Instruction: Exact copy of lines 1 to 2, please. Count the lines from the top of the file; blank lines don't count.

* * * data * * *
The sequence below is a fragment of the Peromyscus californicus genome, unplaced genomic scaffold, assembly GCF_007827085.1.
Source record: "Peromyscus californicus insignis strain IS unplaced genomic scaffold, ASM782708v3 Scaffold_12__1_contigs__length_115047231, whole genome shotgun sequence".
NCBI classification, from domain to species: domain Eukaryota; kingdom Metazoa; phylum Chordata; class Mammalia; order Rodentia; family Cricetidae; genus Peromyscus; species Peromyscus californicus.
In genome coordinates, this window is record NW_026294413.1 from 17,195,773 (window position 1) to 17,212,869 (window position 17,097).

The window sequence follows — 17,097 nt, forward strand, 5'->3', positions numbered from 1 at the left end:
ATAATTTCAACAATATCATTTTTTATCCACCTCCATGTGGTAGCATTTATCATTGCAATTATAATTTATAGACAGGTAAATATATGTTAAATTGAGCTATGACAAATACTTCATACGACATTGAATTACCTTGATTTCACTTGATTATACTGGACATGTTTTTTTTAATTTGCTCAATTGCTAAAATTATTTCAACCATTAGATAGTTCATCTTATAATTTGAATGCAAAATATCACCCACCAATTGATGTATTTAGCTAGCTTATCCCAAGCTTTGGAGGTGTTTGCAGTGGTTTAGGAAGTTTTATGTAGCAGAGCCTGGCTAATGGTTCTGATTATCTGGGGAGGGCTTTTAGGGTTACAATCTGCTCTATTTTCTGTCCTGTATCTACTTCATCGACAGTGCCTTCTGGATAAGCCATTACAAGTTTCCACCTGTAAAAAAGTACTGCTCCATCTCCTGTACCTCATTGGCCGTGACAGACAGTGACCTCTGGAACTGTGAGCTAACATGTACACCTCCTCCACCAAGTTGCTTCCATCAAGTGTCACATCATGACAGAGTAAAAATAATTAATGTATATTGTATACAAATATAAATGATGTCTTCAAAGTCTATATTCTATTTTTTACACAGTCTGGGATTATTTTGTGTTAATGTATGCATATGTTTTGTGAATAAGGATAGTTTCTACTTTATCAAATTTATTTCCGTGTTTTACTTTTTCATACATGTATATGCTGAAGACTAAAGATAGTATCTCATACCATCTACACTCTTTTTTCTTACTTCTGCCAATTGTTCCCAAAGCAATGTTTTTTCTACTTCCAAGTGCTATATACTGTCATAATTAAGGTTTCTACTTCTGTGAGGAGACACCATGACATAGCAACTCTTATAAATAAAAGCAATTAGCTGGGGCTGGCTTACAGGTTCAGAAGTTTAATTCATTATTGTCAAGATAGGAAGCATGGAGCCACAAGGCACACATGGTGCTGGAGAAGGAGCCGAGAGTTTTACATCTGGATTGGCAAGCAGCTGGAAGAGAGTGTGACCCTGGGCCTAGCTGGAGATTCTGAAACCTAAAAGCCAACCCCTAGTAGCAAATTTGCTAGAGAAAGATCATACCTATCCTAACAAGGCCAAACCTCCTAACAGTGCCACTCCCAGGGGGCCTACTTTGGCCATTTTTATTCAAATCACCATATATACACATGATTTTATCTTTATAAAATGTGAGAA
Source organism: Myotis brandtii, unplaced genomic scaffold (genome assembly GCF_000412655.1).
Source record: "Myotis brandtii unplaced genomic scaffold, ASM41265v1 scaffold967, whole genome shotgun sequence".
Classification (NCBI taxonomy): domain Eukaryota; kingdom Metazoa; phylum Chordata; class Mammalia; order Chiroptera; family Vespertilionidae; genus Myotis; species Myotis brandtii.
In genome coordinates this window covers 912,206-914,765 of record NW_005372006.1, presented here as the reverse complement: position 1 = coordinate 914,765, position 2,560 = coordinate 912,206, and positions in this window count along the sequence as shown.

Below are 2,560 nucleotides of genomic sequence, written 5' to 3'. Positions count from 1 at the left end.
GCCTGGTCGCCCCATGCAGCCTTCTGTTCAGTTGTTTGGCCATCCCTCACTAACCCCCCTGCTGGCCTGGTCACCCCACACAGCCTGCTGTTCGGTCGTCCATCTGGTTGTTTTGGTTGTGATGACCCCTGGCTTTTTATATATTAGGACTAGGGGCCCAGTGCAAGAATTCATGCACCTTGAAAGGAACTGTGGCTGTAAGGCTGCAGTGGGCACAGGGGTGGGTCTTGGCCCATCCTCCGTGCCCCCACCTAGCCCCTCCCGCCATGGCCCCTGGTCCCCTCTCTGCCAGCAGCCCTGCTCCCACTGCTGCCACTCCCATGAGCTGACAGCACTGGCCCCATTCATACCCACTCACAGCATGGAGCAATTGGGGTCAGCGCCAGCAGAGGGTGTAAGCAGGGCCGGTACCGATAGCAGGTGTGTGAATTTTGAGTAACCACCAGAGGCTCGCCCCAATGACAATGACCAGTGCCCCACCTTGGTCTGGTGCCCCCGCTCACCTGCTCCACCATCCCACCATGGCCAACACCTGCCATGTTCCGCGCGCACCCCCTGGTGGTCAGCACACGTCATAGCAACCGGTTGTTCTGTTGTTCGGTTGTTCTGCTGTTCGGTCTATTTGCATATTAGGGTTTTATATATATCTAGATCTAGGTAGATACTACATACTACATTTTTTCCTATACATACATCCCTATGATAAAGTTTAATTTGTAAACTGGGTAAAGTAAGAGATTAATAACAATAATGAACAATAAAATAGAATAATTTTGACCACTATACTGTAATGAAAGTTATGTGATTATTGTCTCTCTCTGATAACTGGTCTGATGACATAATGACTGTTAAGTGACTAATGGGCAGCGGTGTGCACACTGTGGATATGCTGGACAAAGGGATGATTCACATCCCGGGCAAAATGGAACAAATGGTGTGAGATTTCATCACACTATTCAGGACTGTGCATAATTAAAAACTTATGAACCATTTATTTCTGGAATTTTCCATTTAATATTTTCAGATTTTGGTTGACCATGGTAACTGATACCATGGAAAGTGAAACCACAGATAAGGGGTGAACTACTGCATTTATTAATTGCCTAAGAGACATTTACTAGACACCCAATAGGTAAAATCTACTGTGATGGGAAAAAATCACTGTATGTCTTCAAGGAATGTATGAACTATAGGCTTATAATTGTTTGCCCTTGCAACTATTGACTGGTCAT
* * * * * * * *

The sequence below is a fragment of the Peromyscus californicus genome, unplaced genomic scaffold, assembly GCF_007827085.1.
Source record: "Peromyscus californicus insignis strain IS unplaced genomic scaffold, ASM782708v3 Scaffold_12__1_contigs__length_115047231, whole genome shotgun sequence".